Alternative Paths to Traditional Education

I’ve written quite a bit on the economics of education. My focus has been on alternative credentials. This article distinguishes a concept called an alternative path and describes the importance of that concept.

Outline:

  1. Definitions
  2. Big Picture
    1. Theoretical Context
    2. Applied Macroeconomic Context
    3. Applied Microeconomic Context
  3. Concrete Examples
  4. Bottleneck Diagnosis

I. Defining Alternative Credentials, Paths, and Pedagogies

Alternative credentials, paths, and pedagogies are distinct.

An alternative, or non-traditional, credential is any credential other than a traditional credential, and an alternative path is other than the traditional path. It’s important to note that the alternative path may culminate in a traditional credential. The traditional path never leads to an alternative credential and alternative credentials always come by alternative paths.

Alternative pedagogies are other than the traditional pedagogy, which is learning by lecture. Alternative pedagogies may be implemented within the traditional, conventional, or legacy education systems and paths. Alternatives would include learning by doing, learning by teaching, the flipped classroom, the Socratic method of teaching, self-directed learning, and unschooling.

A traditional credential would include a high school diploma and a degree from an accredited university. An alternative credential would include professional certification, a Udacity Nanodegree, and all sorts of other things.

To enter the workforce, an individual is typically expected to have a traditional credential, but they need not follow the traditional path to get that credential. The traditional path is a well defined sequence of steps culminating in the acquisition of a traditional credential.

As I’m using the term, strictly traditional education is the central tendency of the level of educational attainment at some time and place. Mean, median, and mode, as opposed to a mean or median level. Strictly speaking, then, the mode of education in the US is going to college, but not graduating with a bachelor’s degree.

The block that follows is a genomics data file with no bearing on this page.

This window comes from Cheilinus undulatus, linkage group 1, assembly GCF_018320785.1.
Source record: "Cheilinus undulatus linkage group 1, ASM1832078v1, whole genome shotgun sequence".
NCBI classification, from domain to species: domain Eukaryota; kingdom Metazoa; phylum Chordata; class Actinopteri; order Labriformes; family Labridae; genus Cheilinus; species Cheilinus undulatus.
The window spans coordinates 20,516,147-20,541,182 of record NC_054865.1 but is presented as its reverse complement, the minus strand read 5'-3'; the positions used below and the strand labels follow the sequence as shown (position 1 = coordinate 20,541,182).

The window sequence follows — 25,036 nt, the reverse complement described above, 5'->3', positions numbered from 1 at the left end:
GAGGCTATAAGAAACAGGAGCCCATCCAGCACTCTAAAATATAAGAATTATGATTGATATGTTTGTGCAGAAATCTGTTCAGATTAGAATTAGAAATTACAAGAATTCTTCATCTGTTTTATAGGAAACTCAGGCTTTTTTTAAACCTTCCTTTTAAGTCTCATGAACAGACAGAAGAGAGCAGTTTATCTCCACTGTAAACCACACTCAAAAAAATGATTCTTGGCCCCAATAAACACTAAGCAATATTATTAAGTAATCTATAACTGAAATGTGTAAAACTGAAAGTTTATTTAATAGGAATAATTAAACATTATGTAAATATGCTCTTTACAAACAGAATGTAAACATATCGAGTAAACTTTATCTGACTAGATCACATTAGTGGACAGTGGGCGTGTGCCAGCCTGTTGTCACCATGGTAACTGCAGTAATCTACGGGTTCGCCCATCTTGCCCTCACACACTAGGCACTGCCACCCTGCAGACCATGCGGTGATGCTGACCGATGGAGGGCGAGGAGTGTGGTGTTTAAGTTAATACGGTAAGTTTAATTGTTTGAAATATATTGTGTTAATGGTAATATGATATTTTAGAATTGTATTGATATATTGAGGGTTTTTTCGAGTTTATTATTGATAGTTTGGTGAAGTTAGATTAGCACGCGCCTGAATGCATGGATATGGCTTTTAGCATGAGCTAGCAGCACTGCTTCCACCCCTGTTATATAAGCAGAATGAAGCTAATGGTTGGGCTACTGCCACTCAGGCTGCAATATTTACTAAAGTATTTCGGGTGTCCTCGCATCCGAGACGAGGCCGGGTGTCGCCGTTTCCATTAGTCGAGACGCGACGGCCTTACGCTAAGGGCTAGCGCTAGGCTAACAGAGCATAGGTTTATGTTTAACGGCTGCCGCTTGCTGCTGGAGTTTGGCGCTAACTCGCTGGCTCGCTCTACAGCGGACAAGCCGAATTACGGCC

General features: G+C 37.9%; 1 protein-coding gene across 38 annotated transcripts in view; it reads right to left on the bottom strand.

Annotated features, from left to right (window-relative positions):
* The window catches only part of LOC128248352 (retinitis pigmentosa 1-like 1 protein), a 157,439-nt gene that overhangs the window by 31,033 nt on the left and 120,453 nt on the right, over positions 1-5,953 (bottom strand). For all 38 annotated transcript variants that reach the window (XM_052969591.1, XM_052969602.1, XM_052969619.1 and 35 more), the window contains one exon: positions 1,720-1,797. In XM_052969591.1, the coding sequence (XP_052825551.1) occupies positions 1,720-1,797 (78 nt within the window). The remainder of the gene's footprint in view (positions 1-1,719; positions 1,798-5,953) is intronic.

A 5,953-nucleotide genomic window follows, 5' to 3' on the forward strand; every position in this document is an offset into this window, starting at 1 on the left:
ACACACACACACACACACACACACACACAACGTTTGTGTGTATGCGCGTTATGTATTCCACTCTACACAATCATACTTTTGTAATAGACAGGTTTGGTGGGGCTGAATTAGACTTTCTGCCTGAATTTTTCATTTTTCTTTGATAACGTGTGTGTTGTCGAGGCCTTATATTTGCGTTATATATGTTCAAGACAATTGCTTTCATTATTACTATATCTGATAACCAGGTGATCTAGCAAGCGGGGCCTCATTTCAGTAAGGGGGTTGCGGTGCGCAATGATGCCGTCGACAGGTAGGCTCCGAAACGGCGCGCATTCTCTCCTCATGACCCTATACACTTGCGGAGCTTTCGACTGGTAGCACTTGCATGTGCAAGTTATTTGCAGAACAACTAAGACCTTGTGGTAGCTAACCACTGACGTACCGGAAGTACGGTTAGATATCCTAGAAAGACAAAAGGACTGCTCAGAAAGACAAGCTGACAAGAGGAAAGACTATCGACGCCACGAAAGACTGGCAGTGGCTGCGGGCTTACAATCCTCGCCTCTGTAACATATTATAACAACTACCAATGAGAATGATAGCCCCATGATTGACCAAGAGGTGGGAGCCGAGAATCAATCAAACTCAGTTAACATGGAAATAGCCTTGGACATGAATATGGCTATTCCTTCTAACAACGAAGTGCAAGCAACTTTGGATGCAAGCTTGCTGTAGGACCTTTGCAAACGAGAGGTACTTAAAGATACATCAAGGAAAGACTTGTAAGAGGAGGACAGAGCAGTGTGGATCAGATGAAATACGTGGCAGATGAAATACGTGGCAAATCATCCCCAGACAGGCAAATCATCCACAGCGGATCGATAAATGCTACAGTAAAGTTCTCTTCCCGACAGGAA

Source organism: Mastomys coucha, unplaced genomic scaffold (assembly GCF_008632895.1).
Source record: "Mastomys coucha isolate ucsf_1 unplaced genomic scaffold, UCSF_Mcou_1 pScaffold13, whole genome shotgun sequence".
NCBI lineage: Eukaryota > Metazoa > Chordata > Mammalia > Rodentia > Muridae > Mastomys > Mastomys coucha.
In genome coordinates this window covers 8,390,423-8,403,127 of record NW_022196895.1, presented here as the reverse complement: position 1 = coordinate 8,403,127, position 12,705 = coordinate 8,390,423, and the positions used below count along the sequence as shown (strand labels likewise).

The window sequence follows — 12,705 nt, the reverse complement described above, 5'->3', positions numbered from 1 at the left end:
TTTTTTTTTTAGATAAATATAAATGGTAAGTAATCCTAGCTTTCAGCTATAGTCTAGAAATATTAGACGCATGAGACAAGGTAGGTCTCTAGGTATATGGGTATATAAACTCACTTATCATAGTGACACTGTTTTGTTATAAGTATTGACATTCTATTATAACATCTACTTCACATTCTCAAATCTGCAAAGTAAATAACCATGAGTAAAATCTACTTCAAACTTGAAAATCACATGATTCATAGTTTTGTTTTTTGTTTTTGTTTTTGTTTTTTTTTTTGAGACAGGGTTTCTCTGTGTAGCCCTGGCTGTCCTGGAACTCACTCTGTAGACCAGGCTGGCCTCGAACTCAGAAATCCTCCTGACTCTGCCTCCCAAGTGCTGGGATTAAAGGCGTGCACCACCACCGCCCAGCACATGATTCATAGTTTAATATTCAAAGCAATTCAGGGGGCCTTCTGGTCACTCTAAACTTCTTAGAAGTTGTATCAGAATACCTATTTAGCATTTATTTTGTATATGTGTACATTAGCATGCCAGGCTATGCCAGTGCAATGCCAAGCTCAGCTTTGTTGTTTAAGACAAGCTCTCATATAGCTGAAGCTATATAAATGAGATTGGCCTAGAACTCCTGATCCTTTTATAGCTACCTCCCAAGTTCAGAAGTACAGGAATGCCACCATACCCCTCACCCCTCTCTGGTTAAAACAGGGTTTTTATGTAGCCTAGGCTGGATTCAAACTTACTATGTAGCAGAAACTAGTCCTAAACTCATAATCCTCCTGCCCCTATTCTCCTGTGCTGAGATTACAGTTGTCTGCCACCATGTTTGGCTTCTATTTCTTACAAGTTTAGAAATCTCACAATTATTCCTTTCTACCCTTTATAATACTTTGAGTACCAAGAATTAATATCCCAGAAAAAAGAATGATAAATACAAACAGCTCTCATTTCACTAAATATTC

To engage a more meaningful conversation, I don’t use the term ‘traditional education’ in the strict sense. Instead, I typically use the term in the broad sense. Broadly, traditional education refers to some interval around the central tendency of education. It refers to most common modes of education, rather than the strictly most common mode of education. This broad concept would technically refer to the range of educational attainment between the first and third quartiles, but in practice I’m not always mindful of those boundaries. Obtaining the college degree or never having attended college are two important traditional paths which fall under this non-strict conceptualization.

The most traditional path would be to attend public school for grades K-12 and the obtain a bachelor’s degree from a public university. Tradition comes in degrees. It’s relatively traditional to go to a private university, a bit less traditional to attend K-12 and university all at private schools, and entirely non-traditional to have been home-schooled through high school.

For the time being my analysis is generally aimed at the US, but various pieces may be extendable.

II. Big Picture

2.1 Theoretical Context

I build on the work of Bryan Caplan’s The Case Against Education. I show that his analysis is largely correct, occasionally understated, and very occasionally recommended for modification. Far more importantly, I show that he narrowly focuses on traditional education. I therefore contribute to the literature by analyzing alternative modes of education.

2.2 Applied Macroeconomic Context

Traditional credentials have never been the whole picture of education and they never will be. I expect alternative credentials to become conventional over time, their adoption incentivized by lower costs and higher quality, subject to complicated constraints and caveats. An example of one such caveat is that some industries lend themselves more or less easily to alternative signals. Some examples will be given in section 3.